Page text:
To a certain degree I think you can.
If the label is designed in a classic way that mimics the Bordeaux style of design it looks old world, so the winemakers are trying to tell you that's how the wine will taste. Or you'll get a design that's more abstract and contemporary, and they're insinuating the wine's light and fun and not to be taken too seriously. You should be able to tell the style of wine from the label because the wine industry is massively romantic, and it likes to sell a story and transport people to the region - to that Provence holiday where you drank rosé all summer. And the label plays a big part in that romance.
As a sommelier I do focus on how a wine looks and I like quirky labels. If a label's boring it's quite hard to sell the wine, as it tends to get overlooked. I really like textured labels, embossed ones that are much more expensive than a normal printed label. Because if a winemaker is spending more on the label it implies he thinks his wine is of a higher standard. Wording is important too –if it says 'appellation contrôlée' it's a sign of quality. It’s a description awarded to French wine guaranteeing that it was produced in the region specified, using vines and production methods which satisfy the regulating body. So you can be sure it’s the real deal.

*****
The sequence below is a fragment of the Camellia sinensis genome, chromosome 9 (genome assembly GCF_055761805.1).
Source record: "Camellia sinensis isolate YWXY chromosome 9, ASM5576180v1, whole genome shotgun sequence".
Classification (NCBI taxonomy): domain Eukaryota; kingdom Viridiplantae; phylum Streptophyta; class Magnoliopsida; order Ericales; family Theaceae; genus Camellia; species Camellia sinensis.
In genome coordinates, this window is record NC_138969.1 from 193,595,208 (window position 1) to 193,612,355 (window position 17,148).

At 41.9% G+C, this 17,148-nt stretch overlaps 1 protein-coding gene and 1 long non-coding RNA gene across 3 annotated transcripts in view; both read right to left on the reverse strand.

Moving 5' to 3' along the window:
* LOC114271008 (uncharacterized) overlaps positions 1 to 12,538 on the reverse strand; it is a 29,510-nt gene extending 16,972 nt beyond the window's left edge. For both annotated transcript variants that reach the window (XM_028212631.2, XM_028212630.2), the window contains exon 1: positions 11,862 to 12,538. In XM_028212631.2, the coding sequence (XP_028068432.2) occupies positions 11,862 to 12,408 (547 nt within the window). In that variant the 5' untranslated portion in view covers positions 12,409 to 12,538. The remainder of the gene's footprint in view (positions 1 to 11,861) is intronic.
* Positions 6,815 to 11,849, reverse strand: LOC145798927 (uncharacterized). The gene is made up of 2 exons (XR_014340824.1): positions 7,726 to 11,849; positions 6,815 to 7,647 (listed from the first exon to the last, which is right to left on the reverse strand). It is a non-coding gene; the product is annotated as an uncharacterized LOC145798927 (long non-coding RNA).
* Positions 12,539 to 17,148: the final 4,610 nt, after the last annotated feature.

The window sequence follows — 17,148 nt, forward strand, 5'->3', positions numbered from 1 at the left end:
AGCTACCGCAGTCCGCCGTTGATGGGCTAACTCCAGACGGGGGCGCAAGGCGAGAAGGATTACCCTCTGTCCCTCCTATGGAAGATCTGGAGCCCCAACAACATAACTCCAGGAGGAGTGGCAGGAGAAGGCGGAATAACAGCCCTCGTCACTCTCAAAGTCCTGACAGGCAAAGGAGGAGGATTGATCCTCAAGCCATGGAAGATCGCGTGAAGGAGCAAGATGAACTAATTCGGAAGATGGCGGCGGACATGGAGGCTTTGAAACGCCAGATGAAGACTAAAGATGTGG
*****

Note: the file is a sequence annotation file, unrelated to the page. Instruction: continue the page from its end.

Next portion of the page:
The New World is trying to emulate this guarantee, by creating their own signifiers of quality. It used to say 'wine of Australia' on their wine bottles, whereas now it will specify it's from Victoria or whichever specific region. Generally speaking, if you see a distinct village or area specified on a label, it's a stamp of quality, as it's identified with that area. So inspect the label closely and choose a wine with a label specifiying it's from a small area, not a large estate.